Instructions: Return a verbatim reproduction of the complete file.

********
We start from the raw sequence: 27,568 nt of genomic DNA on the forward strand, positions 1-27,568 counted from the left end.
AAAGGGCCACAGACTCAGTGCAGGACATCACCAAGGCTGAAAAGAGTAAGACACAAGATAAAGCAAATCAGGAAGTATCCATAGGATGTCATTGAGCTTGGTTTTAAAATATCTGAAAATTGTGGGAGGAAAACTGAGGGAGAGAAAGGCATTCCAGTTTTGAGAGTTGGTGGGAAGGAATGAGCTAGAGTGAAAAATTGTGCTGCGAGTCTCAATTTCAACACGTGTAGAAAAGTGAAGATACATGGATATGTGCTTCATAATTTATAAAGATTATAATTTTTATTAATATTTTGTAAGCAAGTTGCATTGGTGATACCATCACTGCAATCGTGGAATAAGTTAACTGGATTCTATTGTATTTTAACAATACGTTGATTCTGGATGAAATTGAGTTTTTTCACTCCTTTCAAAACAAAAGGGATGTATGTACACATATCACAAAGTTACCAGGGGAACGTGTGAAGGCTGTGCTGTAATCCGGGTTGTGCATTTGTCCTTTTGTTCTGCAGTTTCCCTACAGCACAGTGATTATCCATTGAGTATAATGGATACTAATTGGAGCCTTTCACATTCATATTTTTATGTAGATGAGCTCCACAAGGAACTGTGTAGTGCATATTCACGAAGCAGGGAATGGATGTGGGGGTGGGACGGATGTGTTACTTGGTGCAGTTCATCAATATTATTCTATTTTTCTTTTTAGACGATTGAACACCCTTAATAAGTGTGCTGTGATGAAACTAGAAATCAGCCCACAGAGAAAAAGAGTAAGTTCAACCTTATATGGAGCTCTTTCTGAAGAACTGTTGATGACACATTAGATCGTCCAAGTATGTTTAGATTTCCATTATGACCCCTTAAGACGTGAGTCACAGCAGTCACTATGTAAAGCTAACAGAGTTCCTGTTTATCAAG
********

We start from the raw sequence: 27,568 nt of genomic DNA on the forward strand, positions 1-27,568 counted from the left end.
AAAGGGCCACAGACTCAGTGCAGGACATCACCAAGGCTGAAAAGAGTAAGACACAAGATAAAGCAAATCAGGAAGTATCCATAGGATGTCATTGAGCTTGGTTTTAAAATATCTGAAAATTGTGGGAGGAAAACTGAGGGAGAGAAAGGCATTCCAGTTTTGAGAGTTGGTGGGAAGGAATGAGCTAGAGTGAAAAATTGTGCTGCGAGTCTCAATTTCAACACGTGTAGAAAAGTGAAGATACATGGATATGTGCTTCATAATTTATAAAGATTATAATTTTTATTAATATTTTGTAAGCAAGTTGCATTGGTGATACCATCACTGCAATCGTGGAATAAGTTAACTGGATTCTATTGTATTTTAACAATACGTTGATTCTGGATGAAATTGAGTTTTTTCACTCCTTTCAAAACAAAAGGGATGTATGTACACATATCACAAAGTTACCAGGGGAACGTGTGAAGGCTGTGCTGTAATCCGGGTTGTGCATTTGTCCTTTTGTTCTGCAGTTTCCCTACAGCACAGTGATTATCCATTGAGTATAATGGATACTAATTGGAGCCTTTCACATTCATATTTTTATGTAGATGAGCTCCACAAGGAACTGTGTAGTGCATATTCACGAAGCAGGGAATGGATGTGGGGGTGGGACGGATGTGTTACTTGGTGCAGTTCATCAATATTATTCTATTTTTCTTTTTAGACGATTGAACACCCTTAATAAGTGTGCTGTGATGAAACTAGAAATCAGCCCACAGAGAAAAAGAGTAAGTTCAACCTTATATGGAGCTCTTTCTGAAGAACTGTTGATGACACATTAGATCGTCCAAGTATGTTTAGATTTCCATTATGACCCCTTAAGACGTGAGTCACAGCAGTCACTATGTAAAGCTAACAGAGTTCCTGTTTATCAAG